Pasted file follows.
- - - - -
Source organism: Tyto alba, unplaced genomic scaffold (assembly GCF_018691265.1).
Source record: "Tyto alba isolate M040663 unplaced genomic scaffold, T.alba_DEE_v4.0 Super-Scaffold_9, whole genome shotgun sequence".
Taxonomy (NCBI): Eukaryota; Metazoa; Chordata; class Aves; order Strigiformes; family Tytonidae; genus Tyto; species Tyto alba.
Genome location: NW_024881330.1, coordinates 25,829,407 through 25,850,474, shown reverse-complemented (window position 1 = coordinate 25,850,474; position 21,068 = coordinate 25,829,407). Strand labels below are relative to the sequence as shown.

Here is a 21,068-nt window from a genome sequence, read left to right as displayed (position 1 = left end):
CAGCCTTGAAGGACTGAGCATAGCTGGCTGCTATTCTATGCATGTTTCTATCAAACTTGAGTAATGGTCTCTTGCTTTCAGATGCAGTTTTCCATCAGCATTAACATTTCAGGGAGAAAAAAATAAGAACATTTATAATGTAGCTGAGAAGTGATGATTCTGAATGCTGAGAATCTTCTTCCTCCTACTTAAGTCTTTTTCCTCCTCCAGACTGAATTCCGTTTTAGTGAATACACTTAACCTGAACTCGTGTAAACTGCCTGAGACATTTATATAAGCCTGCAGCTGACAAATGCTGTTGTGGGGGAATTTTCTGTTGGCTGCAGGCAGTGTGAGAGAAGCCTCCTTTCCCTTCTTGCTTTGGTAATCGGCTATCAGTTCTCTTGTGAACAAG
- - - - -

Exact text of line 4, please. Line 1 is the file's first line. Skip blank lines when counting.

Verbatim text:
Genome location: NW_024881330.1, coordinates 25,829,407 through 25,850,474, shown reverse-complemented (window position 1 = coordinate 25,850,474; position 21,068 = coordinate 25,829,407). Strand labels below are relative to the sequence as shown.